I was so guilty about having a home, a family, a meal in the table, a bed when I knew my brother was struggling for his next bottle of cheap alcohol or his next fix, his next place to sleep. It was so hard to accept that it destroyed my mom's life daily to think of her son in those conditions. It was so hard not to be so very angry at what he had done to his life, his kids' lives, his family's life. I want to cry my big, heart-broken tears and try to remember the sweet times I had with my baby brother. Instead of searching for him on mughots to see if he has been arrested lately. I am hoping he is at peace now.


This was the last time Mac came to Seattle to see us. It was a good visit. 


yellow polyester suit? What was I  thinking. And matching yellow shoes!

11 comments:

Shelley Noble said...

I'm so sorry, Kim. Much love and support here for you at this time of grief.

Kim Carney said...

Thank you so much Shelley!!! I need it right now :(

Shelley Noble said...

Mac's life seems fully tragic. I don't imagine there's anything else you or anyone else could have done to save him any more than was done. You loved him. And in the end, despite all the chaos, that's the message he got.

Big hug to you. Take some time to process the losses. One day soon you'll be able to breathe more freely again.

Kim Carney said...

Exactly what David keeps reminding me.

s'mee said...

Oh mercy. I am sorry you have to go through this.

I know you are feeling angry and frustrated, but I think these feelings are completely normal reactions to mourning the loss of a brother and the life he chose to lead, but also mourning the brother you never had or knew; and that's ok. It's ok to be screaming mad that he couldn't get it together and be who you needed him to be, that he never apologized for the wrongs he committed against you and your family, that he left one more mess for you to clean up; and it's also ok to cry about missing that little brother you wanted and never got - and you truly loved them both.

I completely agree with those comments above that reflect his knowing that he was loved -even through the screw ups, he knew you loved him, and he knew he had gotten to a line where it was too hurtful for you to watch. It is not only 'ok', but necessary to walk away from the types of behaviours he was choosing.

I am sorry that you are left to pick up the pieces, again. However, this is the last gift you will do for him; and in (probably a very long) time, you will be grateful that you were the one he could always count on. Please find solace in the fact that you did the ultimate hard thing by being the middle man, the absolute worst place to be in a family, and you did your best to keep your mother safe and your brother on a path of healthy living and good decisions. And yes, now, for the first time since your very young years, you are free to feel safe, and without that constant worry in the back of your mind. It will be ok. What's more, *you* will be ok.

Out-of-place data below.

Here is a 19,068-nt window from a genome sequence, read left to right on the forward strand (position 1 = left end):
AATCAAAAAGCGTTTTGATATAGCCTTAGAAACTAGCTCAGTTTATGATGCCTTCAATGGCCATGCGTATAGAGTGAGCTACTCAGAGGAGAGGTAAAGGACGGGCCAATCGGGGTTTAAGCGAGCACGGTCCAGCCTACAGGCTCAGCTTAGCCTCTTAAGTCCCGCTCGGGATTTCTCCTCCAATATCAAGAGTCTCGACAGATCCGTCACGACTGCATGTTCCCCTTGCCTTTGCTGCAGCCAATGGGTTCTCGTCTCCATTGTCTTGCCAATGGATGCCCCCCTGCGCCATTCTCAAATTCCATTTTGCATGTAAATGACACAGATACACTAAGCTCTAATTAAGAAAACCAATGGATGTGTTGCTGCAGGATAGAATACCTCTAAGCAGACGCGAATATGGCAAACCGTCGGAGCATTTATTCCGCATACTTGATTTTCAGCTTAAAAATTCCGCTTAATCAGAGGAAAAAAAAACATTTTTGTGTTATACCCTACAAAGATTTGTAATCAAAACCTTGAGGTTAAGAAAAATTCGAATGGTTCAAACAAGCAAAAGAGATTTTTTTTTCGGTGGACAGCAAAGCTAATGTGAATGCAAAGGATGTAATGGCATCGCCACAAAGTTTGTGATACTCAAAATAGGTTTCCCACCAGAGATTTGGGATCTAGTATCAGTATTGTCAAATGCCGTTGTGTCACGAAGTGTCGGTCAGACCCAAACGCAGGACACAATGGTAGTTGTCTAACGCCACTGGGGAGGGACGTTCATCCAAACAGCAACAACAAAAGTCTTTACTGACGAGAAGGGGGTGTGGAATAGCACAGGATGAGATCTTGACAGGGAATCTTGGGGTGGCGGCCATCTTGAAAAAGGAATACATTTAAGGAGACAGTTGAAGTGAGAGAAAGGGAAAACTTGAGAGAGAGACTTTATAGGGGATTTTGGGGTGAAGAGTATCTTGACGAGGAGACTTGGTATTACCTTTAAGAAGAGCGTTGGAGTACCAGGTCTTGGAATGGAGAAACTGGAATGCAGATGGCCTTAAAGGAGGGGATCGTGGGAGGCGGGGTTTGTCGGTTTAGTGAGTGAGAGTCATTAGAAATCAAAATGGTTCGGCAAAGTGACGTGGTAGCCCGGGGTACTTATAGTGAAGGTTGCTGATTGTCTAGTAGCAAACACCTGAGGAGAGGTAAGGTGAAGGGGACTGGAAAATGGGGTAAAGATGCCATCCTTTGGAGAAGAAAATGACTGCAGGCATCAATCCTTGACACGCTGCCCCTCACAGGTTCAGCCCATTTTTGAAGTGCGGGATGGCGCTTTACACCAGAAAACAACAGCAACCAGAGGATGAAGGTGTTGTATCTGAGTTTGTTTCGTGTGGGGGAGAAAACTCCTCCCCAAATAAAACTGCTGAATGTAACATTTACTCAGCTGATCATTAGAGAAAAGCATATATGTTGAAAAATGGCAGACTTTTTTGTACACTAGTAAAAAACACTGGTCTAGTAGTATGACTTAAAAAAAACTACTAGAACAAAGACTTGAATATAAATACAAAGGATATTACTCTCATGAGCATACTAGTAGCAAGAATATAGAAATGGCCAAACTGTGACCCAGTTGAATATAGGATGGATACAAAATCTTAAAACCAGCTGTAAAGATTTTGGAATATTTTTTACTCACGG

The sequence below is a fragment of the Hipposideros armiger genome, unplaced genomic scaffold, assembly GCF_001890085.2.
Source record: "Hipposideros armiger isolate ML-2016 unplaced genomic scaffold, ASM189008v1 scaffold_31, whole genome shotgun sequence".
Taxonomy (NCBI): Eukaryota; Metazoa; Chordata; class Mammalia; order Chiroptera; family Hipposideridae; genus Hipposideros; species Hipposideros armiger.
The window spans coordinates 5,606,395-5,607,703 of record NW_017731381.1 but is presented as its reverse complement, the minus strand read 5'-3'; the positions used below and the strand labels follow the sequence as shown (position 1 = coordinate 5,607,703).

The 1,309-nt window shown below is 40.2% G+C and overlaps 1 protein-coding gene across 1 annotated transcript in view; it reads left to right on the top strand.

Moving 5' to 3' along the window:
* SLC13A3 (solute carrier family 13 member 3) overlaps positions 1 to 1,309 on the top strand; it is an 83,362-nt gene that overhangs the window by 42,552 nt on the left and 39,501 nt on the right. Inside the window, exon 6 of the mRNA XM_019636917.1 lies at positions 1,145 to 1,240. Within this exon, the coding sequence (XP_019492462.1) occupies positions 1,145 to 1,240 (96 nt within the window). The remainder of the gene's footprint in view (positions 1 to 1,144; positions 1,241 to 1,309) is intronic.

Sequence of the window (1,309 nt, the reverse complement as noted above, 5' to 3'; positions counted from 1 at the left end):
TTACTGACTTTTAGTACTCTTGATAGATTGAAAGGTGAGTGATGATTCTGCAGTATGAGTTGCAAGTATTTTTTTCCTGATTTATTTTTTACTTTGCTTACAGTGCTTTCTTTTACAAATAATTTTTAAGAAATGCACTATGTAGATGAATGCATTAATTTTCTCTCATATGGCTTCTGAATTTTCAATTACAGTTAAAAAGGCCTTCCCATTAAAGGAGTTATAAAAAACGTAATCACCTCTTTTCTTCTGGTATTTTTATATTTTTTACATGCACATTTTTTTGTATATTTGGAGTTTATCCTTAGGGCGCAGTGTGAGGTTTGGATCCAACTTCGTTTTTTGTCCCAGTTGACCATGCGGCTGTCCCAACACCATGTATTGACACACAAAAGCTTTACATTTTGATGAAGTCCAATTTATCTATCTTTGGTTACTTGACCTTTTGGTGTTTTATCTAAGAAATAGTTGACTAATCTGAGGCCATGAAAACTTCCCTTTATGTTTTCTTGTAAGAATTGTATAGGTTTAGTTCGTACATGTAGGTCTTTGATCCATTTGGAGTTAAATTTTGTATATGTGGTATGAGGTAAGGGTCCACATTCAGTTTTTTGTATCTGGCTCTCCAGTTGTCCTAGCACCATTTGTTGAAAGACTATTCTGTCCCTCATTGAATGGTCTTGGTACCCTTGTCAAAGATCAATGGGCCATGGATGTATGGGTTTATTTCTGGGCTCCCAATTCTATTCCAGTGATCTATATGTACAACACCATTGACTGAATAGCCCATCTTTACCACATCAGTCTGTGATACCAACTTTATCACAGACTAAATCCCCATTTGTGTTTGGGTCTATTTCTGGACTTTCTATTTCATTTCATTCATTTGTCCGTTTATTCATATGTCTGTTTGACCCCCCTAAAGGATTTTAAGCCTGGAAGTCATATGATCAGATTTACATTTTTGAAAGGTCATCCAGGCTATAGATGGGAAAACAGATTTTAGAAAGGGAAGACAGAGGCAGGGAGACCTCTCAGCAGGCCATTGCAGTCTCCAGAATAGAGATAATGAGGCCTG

I hope that you are surrounded by your beautiful family, and that you can find positive things to feel and embrace. I send you all my good feelings, thoughts, and warm hugs.

ELFI said...

quel récit dramatique, un sort terrible, mais à chacun sa vie.. la famille est impliqué, c'est ça qui est triste.. de tout coeur avec toi...

Unknown said...

Oh Kim.... I'm so very sorry for what you and your brother have endured. Alcohol and drugs is a vicious captive. It's over now and you are both free - hopefully your brother is at peace now and praying that you find peace too. Hugs

Joanne S said...

This could have been what I wrote about my youngest brother--but I was not as kind as you were. I said no. Walked away.

Anonymous said...

Hey Kim,

I just read through this story after finding your blog while doing some research on reaction diffusion in nature. I wanted to take a second from work to send some warm anonymous wishes. I hope that you've been healing emotionally since this post. It sounds like your brother had a hard ride, and I believe he's in a more peaceful place now.

It looks like you have a knack for finding and sharing beauty from all over the planet, and I hope you continue to find the nice moments.

Wishing all the best,
Austin

Kim Carney said...

Austin, thank you so much for your kind thoughts.

Kim Carney said...

Joanne S ... isn't that sad to watch a life become such a tragedy! I am sorry for your loss. Walking away at the end was hard, but a must for me. xoxoxox